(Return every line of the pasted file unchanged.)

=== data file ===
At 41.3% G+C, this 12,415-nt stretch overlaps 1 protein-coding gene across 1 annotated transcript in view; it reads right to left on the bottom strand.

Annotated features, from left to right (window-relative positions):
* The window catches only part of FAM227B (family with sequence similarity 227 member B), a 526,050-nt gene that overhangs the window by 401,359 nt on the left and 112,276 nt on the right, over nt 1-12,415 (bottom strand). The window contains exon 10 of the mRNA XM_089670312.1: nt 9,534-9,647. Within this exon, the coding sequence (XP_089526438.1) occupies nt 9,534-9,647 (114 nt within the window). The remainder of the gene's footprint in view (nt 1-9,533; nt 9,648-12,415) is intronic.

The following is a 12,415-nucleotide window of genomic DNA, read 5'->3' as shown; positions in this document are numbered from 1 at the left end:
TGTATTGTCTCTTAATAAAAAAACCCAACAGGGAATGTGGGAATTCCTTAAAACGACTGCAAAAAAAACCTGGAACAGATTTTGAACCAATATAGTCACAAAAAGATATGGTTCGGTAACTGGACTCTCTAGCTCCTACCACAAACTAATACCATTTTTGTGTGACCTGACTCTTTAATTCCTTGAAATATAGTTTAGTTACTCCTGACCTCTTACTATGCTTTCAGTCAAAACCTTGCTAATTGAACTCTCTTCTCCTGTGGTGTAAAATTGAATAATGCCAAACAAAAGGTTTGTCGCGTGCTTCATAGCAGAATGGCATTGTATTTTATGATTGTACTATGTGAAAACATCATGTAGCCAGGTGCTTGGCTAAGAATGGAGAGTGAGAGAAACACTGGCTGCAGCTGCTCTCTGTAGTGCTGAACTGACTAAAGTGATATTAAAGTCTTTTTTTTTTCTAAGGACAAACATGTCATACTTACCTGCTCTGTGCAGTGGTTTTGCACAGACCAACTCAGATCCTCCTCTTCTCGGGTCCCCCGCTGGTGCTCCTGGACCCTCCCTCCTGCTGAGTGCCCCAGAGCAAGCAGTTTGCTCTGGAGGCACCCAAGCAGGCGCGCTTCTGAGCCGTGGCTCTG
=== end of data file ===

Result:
At 41.3% G+C, this 12,415-nt stretch overlaps 1 protein-coding gene across 1 annotated transcript in view; it reads right to left on the bottom strand.

Annotated features, from left to right (window-relative positions):
* The window catches only part of FAM227B (family with sequence similarity 227 member B), a 526,050-nt gene that overhangs the window by 401,359 nt on the left and 112,276 nt on the right, over nt 1-12,415 (bottom strand). The window contains exon 10 of the mRNA XM_089670312.1: nt 9,534-9,647. Within this exon, the coding sequence (XP_089526438.1) occupies nt 9,534-9,647 (114 nt within the window). The remainder of the gene's footprint in view (nt 1-9,533; nt 9,648-12,415) is intronic.

The following is a 12,415-nucleotide window of genomic DNA, read 5'->3' as shown; positions in this document are numbered from 1 at the left end:
TGTATTGTCTCTTAATAAAAAAACCCAACAGGGAATGTGGGAATTCCTTAAAACGACTGCAAAAAAAACCTGGAACAGATTTTGAACCAATATAGTCACAAAAAGATATGGTTCGGTAACTGGACTCTCTAGCTCCTACCACAAACTAATACCATTTTTGTGTGACCTGACTCTTTAATTCCTTGAAATATAGTTTAGTTACTCCTGACCTCTTACTATGCTTTCAGTCAAAACCTTGCTAATTGAACTCTCTTCTCCTGTGGTGTAAAATTGAATAATGCCAAACAAAAGGTTTGTCGCGTGCTTCATAGCAGAATGGCATTGTATTTTATGATTGTACTATGTGAAAACATCATGTAGCCAGGTGCTTGGCTAAGAATGGAGAGTGAGAGAAACACTGGCTGCAGCTGCTCTCTGTAGTGCTGAACTGACTAAAGTGATATTAAAGTCTTTTTTTTTTCTAAGGACAAACATGTCATACTTACCTGCTCTGTGCAGTGGTTTTGCACAGACCAACTCAGATCCTCCTCTTCTCGGGTCCCCCGCTGGTGCTCCTGGACCCTCCCTCCTGCTGAGTGCCCCAGAGCAAGCAGTTTGCTCTGGAGGCACCCAAGCAGGCGCGCTTCTGAGCCGTGGCTCTG